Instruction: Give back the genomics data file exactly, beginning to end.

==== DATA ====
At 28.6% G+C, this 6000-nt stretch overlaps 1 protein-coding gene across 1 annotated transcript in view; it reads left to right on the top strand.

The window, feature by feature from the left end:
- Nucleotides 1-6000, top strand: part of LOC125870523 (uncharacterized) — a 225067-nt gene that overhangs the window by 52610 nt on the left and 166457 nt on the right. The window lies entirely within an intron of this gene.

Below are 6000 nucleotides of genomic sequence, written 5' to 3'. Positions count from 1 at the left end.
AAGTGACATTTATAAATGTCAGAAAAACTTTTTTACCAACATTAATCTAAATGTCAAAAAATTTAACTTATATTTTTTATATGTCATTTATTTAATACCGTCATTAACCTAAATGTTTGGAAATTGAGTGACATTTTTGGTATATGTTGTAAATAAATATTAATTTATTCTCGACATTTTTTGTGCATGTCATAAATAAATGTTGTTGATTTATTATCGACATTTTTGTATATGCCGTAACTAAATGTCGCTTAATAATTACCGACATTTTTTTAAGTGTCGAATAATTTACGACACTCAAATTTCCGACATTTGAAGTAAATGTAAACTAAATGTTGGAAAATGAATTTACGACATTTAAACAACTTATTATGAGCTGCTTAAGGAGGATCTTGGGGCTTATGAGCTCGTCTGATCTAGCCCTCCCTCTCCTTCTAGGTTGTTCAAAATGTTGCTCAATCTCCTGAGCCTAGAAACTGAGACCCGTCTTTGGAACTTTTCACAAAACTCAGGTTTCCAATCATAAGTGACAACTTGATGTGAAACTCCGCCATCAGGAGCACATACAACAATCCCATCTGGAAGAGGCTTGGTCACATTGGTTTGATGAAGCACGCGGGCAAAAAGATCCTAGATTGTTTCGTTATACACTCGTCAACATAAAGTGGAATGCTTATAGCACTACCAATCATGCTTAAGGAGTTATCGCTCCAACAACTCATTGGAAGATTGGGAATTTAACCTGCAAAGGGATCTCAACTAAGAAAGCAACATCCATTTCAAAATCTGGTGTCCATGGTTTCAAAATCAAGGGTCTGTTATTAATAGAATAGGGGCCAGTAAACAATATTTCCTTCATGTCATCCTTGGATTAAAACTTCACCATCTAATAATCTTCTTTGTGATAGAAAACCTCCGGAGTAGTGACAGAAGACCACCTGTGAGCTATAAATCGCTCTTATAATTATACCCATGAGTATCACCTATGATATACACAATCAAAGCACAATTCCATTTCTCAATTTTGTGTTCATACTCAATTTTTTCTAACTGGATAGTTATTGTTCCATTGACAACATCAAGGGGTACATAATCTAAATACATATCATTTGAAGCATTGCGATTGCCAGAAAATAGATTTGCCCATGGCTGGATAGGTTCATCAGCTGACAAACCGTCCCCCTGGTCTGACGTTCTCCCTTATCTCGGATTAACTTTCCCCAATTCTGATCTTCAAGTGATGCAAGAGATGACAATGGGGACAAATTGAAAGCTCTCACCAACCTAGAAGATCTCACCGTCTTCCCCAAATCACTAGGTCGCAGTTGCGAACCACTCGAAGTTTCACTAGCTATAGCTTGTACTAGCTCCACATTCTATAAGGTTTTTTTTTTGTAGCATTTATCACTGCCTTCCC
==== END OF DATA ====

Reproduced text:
At 28.6% G+C, this 6000-nt stretch overlaps 1 protein-coding gene across 1 annotated transcript in view; it reads left to right on the top strand.

The window, feature by feature from the left end:
- Nucleotides 1-6000, top strand: part of LOC125870523 (uncharacterized) — a 225067-nt gene that overhangs the window by 52610 nt on the left and 166457 nt on the right. The window lies entirely within an intron of this gene.

Below are 6000 nucleotides of genomic sequence, written 5' to 3'. Positions count from 1 at the left end.
AAGTGACATTTATAAATGTCAGAAAAACTTTTTTACCAACATTAATCTAAATGTCAAAAAATTTAACTTATATTTTTTATATGTCATTTATTTAATACCGTCATTAACCTAAATGTTTGGAAATTGAGTGACATTTTTGGTATATGTTGTAAATAAATATTAATTTATTCTCGACATTTTTTGTGCATGTCATAAATAAATGTTGTTGATTTATTATCGACATTTTTGTATATGCCGTAACTAAATGTCGCTTAATAATTACCGACATTTTTTTAAGTGTCGAATAATTTACGACACTCAAATTTCCGACATTTGAAGTAAATGTAAACTAAATGTTGGAAAATGAATTTACGACATTTAAACAACTTATTATGAGCTGCTTAAGGAGGATCTTGGGGCTTATGAGCTCGTCTGATCTAGCCCTCCCTCTCCTTCTAGGTTGTTCAAAATGTTGCTCAATCTCCTGAGCCTAGAAACTGAGACCCGTCTTTGGAACTTTTCACAAAACTCAGGTTTCCAATCATAAGTGACAACTTGATGTGAAACTCCGCCATCAGGAGCACATACAACAATCCCATCTGGAAGAGGCTTGGTCACATTGGTTTGATGAAGCACGCGGGCAAAAAGATCCTAGATTGTTTCGTTATACACTCGTCAACATAAAGTGGAATGCTTATAGCACTACCAATCATGCTTAAGGAGTTATCGCTCCAACAACTCATTGGAAGATTGGGAATTTAACCTGCAAAGGGATCTCAACTAAGAAAGCAACATCCATTTCAAAATCTGGTGTCCATGGTTTCAAAATCAAGGGTCTGTTATTAATAGAATAGGGGCCAGTAAACAATATTTCCTTCATGTCATCCTTGGATTAAAACTTCACCATCTAATAATCTTCTTTGTGATAGAAAACCTCCGGAGTAGTGACAGAAGACCACCTGTGAGCTATAAATCGCTCTTATAATTATACCCATGAGTATCACCTATGATATACACAATCAAAGCACAATTCCATTTCTCAATTTTGTGTTCATACTCAATTTTTTCTAACTGGATAGTTATTGTTCCATTGACAACATCAAGGGGTACATAATCTAAATACATATCATTTGAAGCATTGCGATTGCCAGAAAATAGATTTGCCCATGGCTGGATAGGTTCATCAGCTGACAAACCGTCCCCCTGGTCTGACGTTCTCCCTTATCTCGGATTAACTTTCCCCAATTCTGATCTTCAAGTGATGCAAGAGATGACAATGGGGACAAATTGAAAGCTCTCACCAACCTAGAAGATCTCACCGTCTTCCCCAAATCACTAGGTCGCAGTTGCGAACCACTCGAAGTTTCACTAGCTATAGCTTGTACTAGCTCCACATTCTATAAGGTTTTTTTTTTGTAGCATTTATCACTGCCTTCCC